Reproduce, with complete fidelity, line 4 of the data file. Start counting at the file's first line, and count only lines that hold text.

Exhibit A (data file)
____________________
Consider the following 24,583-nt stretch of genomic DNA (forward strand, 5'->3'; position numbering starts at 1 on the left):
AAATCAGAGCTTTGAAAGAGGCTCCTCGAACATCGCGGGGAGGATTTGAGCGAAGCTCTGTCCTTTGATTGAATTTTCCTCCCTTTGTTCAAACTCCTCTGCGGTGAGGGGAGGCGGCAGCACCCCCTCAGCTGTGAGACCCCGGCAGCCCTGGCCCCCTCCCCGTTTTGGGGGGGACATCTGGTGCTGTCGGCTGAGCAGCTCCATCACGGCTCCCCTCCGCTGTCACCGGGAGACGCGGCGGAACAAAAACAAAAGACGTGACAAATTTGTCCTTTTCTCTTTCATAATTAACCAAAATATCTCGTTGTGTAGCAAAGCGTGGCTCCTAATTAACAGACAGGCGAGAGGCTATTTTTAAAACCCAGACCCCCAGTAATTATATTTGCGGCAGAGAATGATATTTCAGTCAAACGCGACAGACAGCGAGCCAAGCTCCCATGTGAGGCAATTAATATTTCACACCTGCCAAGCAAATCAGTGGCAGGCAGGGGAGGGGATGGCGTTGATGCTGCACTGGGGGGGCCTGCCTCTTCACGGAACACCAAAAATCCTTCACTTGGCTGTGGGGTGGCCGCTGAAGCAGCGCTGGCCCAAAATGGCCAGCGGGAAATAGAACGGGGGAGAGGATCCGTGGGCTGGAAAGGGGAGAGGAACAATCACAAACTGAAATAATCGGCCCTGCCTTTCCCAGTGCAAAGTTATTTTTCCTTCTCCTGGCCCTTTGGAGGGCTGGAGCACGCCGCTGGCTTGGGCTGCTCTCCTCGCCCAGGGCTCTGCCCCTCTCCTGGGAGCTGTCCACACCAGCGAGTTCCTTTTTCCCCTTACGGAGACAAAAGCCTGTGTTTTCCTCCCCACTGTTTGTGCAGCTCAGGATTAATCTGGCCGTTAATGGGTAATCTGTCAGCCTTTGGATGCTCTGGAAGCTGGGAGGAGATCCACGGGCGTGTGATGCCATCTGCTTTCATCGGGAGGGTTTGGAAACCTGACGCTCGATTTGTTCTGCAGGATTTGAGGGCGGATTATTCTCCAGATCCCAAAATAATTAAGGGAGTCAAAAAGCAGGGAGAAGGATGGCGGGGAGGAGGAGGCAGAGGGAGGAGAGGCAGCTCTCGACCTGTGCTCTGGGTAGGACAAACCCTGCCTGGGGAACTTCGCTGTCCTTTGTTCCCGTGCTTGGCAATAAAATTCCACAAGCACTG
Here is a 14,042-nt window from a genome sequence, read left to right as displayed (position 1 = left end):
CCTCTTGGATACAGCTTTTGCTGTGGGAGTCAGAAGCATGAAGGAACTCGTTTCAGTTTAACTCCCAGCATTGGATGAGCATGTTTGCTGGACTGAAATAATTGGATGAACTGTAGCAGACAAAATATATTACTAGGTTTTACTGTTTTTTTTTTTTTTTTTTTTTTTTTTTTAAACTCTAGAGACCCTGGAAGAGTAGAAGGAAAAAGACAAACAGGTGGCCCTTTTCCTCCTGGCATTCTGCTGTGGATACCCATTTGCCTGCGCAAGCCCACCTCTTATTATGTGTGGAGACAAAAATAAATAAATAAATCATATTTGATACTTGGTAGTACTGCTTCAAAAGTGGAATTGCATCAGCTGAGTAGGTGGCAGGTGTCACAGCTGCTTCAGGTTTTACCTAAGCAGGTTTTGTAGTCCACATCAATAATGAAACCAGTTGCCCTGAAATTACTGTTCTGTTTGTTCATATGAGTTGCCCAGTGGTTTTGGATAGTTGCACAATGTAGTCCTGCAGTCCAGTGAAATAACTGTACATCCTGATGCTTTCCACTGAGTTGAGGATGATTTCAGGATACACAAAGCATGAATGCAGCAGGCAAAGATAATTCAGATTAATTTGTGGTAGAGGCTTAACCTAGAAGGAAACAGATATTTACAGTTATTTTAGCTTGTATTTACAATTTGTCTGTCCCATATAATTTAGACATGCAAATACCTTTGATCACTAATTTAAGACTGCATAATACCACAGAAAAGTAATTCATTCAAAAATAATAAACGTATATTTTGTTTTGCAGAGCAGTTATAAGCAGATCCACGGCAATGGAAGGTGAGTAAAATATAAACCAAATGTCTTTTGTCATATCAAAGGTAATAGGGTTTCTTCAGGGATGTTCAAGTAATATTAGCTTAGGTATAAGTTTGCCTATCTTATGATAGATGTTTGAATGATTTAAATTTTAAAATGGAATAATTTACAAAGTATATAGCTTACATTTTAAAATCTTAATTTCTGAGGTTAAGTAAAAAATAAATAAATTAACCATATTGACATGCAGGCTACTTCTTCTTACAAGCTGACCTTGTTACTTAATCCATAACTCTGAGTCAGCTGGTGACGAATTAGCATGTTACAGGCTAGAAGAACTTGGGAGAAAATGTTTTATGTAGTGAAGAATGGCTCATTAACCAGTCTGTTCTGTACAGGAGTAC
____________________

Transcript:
CCTCTTGGATACAGCTTTTGCTGTGGGAGTCAGAAGCATGAAGGAACTCGTTTCAGTTTAACTCCCAGCATTGGATGAGCATGTTTGCTGGACTGAAATAATTGGATGAACTGTAGCAGACAAAATATATTACTAGGTTTTACTGTTTTTTTTTTTTTTTTTTTTTTTTTTTTAAACTCTAGAGACCCTGGAAGAGTAGAAGGAAAAAGACAAACAGGTGGCCCTTTTCCTCCTGGCATTCTGCTGTGGATACCCATTTGCCTGCGCAAGCCCACCTCTTATTATGTGTGGAGACAAAAATAAATAAATAAATCATATTTGATACTTGGTAGTACTGCTTCAAAAGTGGAATTGCATCAGCTGAGTAGGTGGCAGGTGTCACAGCTGCTTCAGGTTTTACCTAAGCAGGTTTTGTAGTCCACATCAATAATGAAACCAGTTGCCCTGAAATTACTGTTCTGTTTGTTCATATGAGTTGCCCAGTGGTTTTGGATAGTTGCACAATGTAGTCCTGCAGTCCAGTGAAATAACTGTACATCCTGATGCTTTCCACTGAGTTGAGGATGATTTCAGGATACACAAAGCATGAATGCAGCAGGCAAAGATAATTCAGATTAATTTGTGGTAGAGGCTTAACCTAGAAGGAAACAGATATTTACAGTTATTTTAGCTTGTATTTACAATTTGTCTGTCCCATATAATTTAGACATGCAAATACCTTTGATCACTAATTTAAGACTGCATAATACCACAGAAAAGTAATTCATTCAAAAATAATAAACGTATATTTTGTTTTGCAGAGCAGTTATAAGCAGATCCACGGCAATGGAAGGTGAGTAAAATATAAACCAAATGTCTTTTGTCATATCAAAGGTAATAGGGTTTCTTCAGGGATGTTCAAGTAATATTAGCTTAGGTATAAGTTTGCCTATCTTATGATAGATGTTTGAATGATTTAAATTTTAAAATGGAATAATTTACAAAGTATATAGCTTACATTTTAAAATCTTAATTTCTGAGGTTAAGTAAAAAATAAATAAATTAACCATATTGACATGCAGGCTACTTCTTCTTACAAGCTGACCTTGTTACTTAATCCATAACTCTGAGTCAGCTGGTGACGAATTAGCATGTTACAGGCTAGAAGAACTTGGGAGAAAATGTTTTATGTAGTGAAGAATGGCTCATTAACCAGTCTGTTCTGTACAGGAGTAC